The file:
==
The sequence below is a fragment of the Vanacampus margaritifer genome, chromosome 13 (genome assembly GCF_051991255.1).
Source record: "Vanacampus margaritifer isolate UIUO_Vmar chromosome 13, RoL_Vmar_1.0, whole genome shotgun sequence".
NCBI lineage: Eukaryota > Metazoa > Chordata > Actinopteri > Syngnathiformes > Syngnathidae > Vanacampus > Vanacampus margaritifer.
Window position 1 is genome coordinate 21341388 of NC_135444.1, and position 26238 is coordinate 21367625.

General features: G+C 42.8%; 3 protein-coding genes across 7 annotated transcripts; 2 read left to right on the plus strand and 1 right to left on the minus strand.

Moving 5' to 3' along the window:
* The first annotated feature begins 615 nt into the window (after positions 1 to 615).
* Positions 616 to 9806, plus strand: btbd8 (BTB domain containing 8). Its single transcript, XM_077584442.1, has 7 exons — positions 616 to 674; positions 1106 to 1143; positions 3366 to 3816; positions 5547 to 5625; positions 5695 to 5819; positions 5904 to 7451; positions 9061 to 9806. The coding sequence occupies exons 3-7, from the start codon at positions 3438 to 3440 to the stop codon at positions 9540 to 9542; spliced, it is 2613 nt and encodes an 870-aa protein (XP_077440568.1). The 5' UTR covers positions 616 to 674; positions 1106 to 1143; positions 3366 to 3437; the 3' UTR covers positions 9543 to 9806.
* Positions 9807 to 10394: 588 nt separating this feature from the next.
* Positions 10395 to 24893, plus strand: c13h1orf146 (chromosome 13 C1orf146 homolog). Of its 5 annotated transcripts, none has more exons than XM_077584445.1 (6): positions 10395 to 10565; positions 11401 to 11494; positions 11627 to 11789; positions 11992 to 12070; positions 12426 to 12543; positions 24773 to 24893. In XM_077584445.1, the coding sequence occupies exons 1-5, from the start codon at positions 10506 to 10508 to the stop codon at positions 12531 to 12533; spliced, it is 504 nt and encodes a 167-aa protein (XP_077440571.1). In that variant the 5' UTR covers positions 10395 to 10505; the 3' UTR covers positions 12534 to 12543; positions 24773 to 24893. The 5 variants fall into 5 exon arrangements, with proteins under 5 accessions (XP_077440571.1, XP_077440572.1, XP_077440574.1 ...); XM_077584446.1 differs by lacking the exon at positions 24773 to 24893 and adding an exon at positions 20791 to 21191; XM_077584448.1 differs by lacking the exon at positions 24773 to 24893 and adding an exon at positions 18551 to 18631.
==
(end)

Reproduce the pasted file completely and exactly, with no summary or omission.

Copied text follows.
The sequence below is a fragment of the Vanacampus margaritifer genome, chromosome 13 (genome assembly GCF_051991255.1).
Source record: "Vanacampus margaritifer isolate UIUO_Vmar chromosome 13, RoL_Vmar_1.0, whole genome shotgun sequence".
NCBI lineage: Eukaryota > Metazoa > Chordata > Actinopteri > Syngnathiformes > Syngnathidae > Vanacampus > Vanacampus margaritifer.
Window position 1 is genome coordinate 21341388 of NC_135444.1, and position 26238 is coordinate 21367625.

General features: G+C 42.8%; 3 protein-coding genes across 7 annotated transcripts; 2 read left to right on the plus strand and 1 right to left on the minus strand.

Moving 5' to 3' along the window:
* The first annotated feature begins 615 nt into the window (after positions 1 to 615).
* Positions 616 to 9806, plus strand: btbd8 (BTB domain containing 8). Its single transcript, XM_077584442.1, has 7 exons — positions 616 to 674; positions 1106 to 1143; positions 3366 to 3816; positions 5547 to 5625; positions 5695 to 5819; positions 5904 to 7451; positions 9061 to 9806. The coding sequence occupies exons 3-7, from the start codon at positions 3438 to 3440 to the stop codon at positions 9540 to 9542; spliced, it is 2613 nt and encodes an 870-aa protein (XP_077440568.1). The 5' UTR covers positions 616 to 674; positions 1106 to 1143; positions 3366 to 3437; the 3' UTR covers positions 9543 to 9806.
* Positions 9807 to 10394: 588 nt separating this feature from the next.
* Positions 10395 to 24893, plus strand: c13h1orf146 (chromosome 13 C1orf146 homolog). Of its 5 annotated transcripts, none has more exons than XM_077584445.1 (6): positions 10395 to 10565; positions 11401 to 11494; positions 11627 to 11789; positions 11992 to 12070; positions 12426 to 12543; positions 24773 to 24893. In XM_077584445.1, the coding sequence occupies exons 1-5, from the start codon at positions 10506 to 10508 to the stop codon at positions 12531 to 12533; spliced, it is 504 nt and encodes a 167-aa protein (XP_077440571.1). In that variant the 5' UTR covers positions 10395 to 10505; the 3' UTR covers positions 12534 to 12543; positions 24773 to 24893. The 5 variants fall into 5 exon arrangements, with proteins under 5 accessions (XP_077440571.1, XP_077440572.1, XP_077440574.1 ...); XM_077584446.1 differs by lacking the exon at positions 24773 to 24893 and adding an exon at positions 20791 to 21191; XM_077584448.1 differs by lacking the exon at positions 24773 to 24893 and adding an exon at positions 18551 to 18631.